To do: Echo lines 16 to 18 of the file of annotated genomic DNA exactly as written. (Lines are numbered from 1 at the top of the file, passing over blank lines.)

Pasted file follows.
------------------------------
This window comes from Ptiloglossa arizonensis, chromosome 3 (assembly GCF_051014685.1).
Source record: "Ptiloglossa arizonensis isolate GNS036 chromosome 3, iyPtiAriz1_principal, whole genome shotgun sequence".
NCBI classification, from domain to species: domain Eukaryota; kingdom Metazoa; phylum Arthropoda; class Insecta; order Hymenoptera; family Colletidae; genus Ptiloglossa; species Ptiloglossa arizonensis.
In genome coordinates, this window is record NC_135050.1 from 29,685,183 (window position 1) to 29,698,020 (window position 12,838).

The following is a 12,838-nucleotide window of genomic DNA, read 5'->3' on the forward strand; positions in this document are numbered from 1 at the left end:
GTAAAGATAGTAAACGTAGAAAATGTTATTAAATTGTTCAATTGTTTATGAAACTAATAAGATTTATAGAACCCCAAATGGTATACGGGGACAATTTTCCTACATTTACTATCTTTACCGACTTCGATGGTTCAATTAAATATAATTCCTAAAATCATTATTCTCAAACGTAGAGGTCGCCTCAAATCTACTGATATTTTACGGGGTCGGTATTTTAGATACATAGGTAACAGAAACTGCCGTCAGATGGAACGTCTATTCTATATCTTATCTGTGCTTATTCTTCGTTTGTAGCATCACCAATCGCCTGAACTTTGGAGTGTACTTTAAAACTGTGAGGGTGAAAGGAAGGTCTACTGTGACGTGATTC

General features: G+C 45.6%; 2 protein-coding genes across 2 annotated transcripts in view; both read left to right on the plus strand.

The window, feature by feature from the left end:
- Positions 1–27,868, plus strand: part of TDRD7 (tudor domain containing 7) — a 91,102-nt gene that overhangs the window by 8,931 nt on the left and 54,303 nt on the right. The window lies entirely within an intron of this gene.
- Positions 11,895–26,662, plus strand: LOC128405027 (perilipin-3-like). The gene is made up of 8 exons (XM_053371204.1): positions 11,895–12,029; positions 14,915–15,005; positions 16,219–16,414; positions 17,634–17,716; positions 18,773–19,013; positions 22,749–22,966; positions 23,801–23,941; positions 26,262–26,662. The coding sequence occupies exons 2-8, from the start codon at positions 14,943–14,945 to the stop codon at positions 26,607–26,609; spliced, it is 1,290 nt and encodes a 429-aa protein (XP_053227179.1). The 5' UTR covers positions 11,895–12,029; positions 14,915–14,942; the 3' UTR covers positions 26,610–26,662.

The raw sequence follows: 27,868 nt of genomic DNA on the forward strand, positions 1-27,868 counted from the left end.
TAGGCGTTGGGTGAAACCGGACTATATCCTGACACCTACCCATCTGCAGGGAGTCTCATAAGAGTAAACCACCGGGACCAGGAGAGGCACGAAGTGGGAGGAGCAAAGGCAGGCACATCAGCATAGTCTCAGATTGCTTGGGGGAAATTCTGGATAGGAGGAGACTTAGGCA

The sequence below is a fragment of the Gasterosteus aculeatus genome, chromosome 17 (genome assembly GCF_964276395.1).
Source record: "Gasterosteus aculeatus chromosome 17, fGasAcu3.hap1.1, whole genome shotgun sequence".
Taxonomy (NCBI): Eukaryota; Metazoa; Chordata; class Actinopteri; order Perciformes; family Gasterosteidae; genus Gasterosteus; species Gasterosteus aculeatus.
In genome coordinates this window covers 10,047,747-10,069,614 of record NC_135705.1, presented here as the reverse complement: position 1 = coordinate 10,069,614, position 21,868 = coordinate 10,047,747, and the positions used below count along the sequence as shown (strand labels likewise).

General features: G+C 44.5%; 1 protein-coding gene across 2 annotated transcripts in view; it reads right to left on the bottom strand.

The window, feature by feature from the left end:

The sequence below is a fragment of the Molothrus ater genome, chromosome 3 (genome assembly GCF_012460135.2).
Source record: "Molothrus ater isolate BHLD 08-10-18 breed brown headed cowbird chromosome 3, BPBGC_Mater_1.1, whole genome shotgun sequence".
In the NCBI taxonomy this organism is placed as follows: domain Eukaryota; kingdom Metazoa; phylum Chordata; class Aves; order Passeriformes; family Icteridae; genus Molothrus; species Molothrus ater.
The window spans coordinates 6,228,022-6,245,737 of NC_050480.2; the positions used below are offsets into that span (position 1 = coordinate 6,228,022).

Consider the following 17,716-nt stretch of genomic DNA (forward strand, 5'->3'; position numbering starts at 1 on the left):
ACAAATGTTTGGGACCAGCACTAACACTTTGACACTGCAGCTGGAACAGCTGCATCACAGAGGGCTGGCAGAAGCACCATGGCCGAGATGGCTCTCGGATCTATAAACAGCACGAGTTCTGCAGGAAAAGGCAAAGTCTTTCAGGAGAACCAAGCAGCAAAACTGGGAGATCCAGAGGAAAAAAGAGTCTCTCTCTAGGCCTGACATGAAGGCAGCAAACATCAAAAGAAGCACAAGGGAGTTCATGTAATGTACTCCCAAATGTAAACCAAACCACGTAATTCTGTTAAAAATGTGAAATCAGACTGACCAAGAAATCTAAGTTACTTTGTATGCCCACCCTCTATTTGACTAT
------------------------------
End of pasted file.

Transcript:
In genome coordinates this window covers 10,047,747-10,069,614 of record NC_135705.1, presented here as the reverse complement: position 1 = coordinate 10,069,614, position 21,868 = coordinate 10,047,747, and the positions used below count along the sequence as shown (strand labels likewise).

General features: G+C 44.5%; 1 protein-coding gene across 2 annotated transcripts in view; it reads right to left on the bottom strand.

The window, feature by feature from the left end: